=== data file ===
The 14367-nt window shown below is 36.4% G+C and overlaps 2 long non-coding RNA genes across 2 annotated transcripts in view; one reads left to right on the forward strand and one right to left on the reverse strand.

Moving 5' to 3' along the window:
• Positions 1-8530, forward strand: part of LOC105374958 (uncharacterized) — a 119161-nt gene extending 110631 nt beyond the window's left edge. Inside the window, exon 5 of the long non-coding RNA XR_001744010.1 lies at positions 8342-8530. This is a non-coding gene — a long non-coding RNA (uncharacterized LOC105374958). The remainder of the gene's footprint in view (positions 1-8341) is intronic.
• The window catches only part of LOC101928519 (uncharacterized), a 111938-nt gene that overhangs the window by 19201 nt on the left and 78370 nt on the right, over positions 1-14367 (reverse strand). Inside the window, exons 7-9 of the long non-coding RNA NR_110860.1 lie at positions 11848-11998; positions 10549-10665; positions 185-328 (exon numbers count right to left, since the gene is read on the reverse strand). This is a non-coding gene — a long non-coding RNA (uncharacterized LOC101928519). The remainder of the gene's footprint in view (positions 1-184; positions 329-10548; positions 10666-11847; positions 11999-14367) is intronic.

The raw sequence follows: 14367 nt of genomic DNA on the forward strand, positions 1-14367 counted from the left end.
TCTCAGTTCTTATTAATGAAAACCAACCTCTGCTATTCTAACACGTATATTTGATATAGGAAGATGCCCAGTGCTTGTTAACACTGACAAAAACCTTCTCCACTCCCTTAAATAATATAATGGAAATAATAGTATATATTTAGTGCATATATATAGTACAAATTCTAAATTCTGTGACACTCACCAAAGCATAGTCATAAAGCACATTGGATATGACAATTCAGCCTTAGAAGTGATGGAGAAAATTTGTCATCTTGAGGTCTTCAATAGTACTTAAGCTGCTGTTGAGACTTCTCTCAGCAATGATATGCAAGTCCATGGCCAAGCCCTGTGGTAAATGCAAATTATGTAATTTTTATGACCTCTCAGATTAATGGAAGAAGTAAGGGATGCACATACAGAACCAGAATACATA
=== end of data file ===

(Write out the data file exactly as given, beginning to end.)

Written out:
The 14367-nt window shown below is 36.4% G+C and overlaps 2 long non-coding RNA genes across 2 annotated transcripts in view; one reads left to right on the forward strand and one right to left on the reverse strand.

Moving 5' to 3' along the window:
• Positions 1-8530, forward strand: part of LOC105374958 (uncharacterized) — a 119161-nt gene extending 110631 nt beyond the window's left edge. Inside the window, exon 5 of the long non-coding RNA XR_001744010.1 lies at positions 8342-8530. This is a non-coding gene — a long non-coding RNA (uncharacterized LOC105374958). The remainder of the gene's footprint in view (positions 1-8341) is intronic.
• The window catches only part of LOC101928519 (uncharacterized), a 111938-nt gene that overhangs the window by 19201 nt on the left and 78370 nt on the right, over positions 1-14367 (reverse strand). Inside the window, exons 7-9 of the long non-coding RNA NR_110860.1 lie at positions 11848-11998; positions 10549-10665; positions 185-328 (exon numbers count right to left, since the gene is read on the reverse strand). This is a non-coding gene — a long non-coding RNA (uncharacterized LOC101928519). The remainder of the gene's footprint in view (positions 1-184; positions 329-10548; positions 10666-11847; positions 11999-14367) is intronic.

The raw sequence follows: 14367 nt of genomic DNA on the forward strand, positions 1-14367 counted from the left end.
TCTCAGTTCTTATTAATGAAAACCAACCTCTGCTATTCTAACACGTATATTTGATATAGGAAGATGCCCAGTGCTTGTTAACACTGACAAAAACCTTCTCCACTCCCTTAAATAATATAATGGAAATAATAGTATATATTTAGTGCATATATATAGTACAAATTCTAAATTCTGTGACACTCACCAAAGCATAGTCATAAAGCACATTGGATATGACAATTCAGCCTTAGAAGTGATGGAGAAAATTTGTCATCTTGAGGTCTTCAATAGTACTTAAGCTGCTGTTGAGACTTCTCTCAGCAATGATATGCAAGTCCATGGCCAAGCCCTGTGGTAAATGCAAATTATGTAATTTTTATGACCTCTCAGATTAATGGAAGAAGTAAGGGATGCACATACAGAACCAGAATACATA